There are four important height measurements above the railhead: platform height, traditional floor height, downstairs floor height and upstairs floor height. Platform height determines the level entry height for wheeled objects, such as luggage, strollers, wheelchairs and bicycles. Platform height is ideally standardized across all stations the train serves. Traditional rail car floor height matters for end doors connecting to existing single floor rail cars. Downstairs or lowest floor height is primarily determined by the thickness of the beams connecting the span between the wheels and bogies (trucks) of a rail car. The upstairs floor or highest floor height is above the lowest floor and must fit under bridges and tunnels. Level entry floor height must match the platform height. Hopefully either the traditional or downstairs floor height already matches the platform height. Despite the name "bilevel" or "double-decker", for maximum compatibility the rail car will have up to four different floor heights. High platform design (Using outside steps to avoid having a level entry from the platform) is troublesome.

Common low-platform design[edit]

Most low-platform double-decker trains have level entry onto the lower level of the car, allowing wheelchair access. There are two-floor heights (upstairs and downstairs) in these "bilevel" cars. There is a staircase between floors inside the car. Connecting doors between cars are either at the (higher) upper floor or at an intermediate level over the bogies. In the former case, connecting directly to a single level car causes drag and connecting door problems.

In the western USA, cars are of the upper-level-connection type. They use low-platform stations, because the traditional single floor trains all had exterior entry steps to maximize flexibility (emergency and temporary stops) and minimize infrastructure costs. There are no examples of two-floor platforms, so there are no platform doors on the upper floor. Car roof lines lengthwise are flat for connecting doors to the upstairs of bi-level cars. A Pullman-Standard / Bombardier Amtrak Superliner car is 16 feet 2 inches (4,928 mm) tall.

Uncommon very tall design[edit]

There are several very tall bilevel cars (e.g. the Colorado Railcar DMU is 19 feet 9+12 inches (6.033 m) tall). They typically are described as a traditional rail car with a second story. Most of these cars serve low platforms so they have exterior steps up to the traditional "over-wheel" floor height e.g. US 51 in (1,295 mm). End doors connect at the traditional height of existing rolling stock. Some cars have upstairs end doors as well. Many of these cars also include outside balconies on either the upper or lower level. Upstairs and downstairs connect by interior stairs. These cars can fit most able people, but lack level entry. On almost all these cars the upper level consists of a full-length glass dome. Some cars are self-propelled Multiple Units so using traditional floor heights appears fixed. In towed cars it is possible to lower the downstairs floor between the wheels/bogies so that level entry is possible with more than 500 mm (19+58 in) of added headroom and interior steps from that floor to the traditional floor.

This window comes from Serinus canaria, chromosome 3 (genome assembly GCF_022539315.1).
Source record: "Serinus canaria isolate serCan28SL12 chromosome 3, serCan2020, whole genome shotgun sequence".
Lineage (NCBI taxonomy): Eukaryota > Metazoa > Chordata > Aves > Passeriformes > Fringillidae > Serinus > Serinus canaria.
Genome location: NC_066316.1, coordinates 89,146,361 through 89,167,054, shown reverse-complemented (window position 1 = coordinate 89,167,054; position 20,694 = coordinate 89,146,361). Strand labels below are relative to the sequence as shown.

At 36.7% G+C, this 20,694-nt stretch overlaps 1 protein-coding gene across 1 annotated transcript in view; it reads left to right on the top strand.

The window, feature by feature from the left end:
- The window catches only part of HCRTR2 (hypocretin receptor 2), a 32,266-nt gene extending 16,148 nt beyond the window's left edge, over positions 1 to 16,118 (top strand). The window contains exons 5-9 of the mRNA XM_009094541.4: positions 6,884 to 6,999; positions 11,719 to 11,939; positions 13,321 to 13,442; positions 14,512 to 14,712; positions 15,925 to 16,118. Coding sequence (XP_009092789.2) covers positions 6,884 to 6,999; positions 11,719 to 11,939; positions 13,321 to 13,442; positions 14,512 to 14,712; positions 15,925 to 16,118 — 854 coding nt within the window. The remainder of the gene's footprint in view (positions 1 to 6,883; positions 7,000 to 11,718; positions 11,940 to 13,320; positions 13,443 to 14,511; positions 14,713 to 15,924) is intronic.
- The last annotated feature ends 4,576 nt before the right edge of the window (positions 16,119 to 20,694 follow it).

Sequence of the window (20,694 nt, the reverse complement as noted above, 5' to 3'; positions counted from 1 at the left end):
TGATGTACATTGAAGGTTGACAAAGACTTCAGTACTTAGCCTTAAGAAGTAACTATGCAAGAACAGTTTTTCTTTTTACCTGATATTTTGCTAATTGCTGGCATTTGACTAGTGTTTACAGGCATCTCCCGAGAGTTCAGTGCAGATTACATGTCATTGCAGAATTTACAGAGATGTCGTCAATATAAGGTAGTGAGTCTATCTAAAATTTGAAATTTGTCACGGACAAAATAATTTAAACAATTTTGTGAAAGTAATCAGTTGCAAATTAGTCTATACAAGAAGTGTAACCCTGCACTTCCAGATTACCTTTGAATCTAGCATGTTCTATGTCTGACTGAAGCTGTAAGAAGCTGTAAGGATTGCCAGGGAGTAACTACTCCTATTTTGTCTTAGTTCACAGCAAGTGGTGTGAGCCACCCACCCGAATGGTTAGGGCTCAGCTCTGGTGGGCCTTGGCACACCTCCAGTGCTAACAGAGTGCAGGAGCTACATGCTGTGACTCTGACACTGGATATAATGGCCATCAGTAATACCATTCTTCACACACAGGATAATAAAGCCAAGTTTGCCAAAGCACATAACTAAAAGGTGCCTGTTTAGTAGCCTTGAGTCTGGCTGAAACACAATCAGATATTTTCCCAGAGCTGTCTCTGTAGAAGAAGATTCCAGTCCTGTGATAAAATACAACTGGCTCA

Argentine double-decker electric coaches.

In 2005, Emprendimientos Ferroviarios (Emfer), Trenes de Buenos Aires (TBA (Trains of Buenos Aires)), National Institute of Industrial Technology and the Argentine National Government subscribed to a framework agreement to start the national designing and construction of bi-level electric trains. This was decided due to the overwhelming and increasing number of passengers using the 1,676 mm (5 ft 6 in) gauge urban Sarmiento Line, serving the centre and east of Greater Buenos Aires. The first prototype was released in 2005, but mass-production only started in mid 2008. In 2013, these coaches were retired from the line and replaced with new CSR Electric Multiple Units, though it remains unclear if the Emfer trains will be moved elsewhere in the country.[9]

In 2010, Emprendimientos Ferroviarios and Trenes de Buenos Aires presented non-engined double-decker coaches for a 100 km (62 mi) diesel interurban link between Buenos Aires and Mercedes city. Attending to different technical needs, the new coaches have only two simple non-automatic doors in the ends (instead of the two electric double doors in the middle) and were designed for low platforms.

For 2020, a public tender was launched by Trenes Argentinos to recover these double-decker coaches, for inter-urban and long-distance services, equipping them with reclining seats, USB inputs and other amenities.[10]


Sydney Trains A set
Interior of a NSW TrainLink H set carriage in Sydney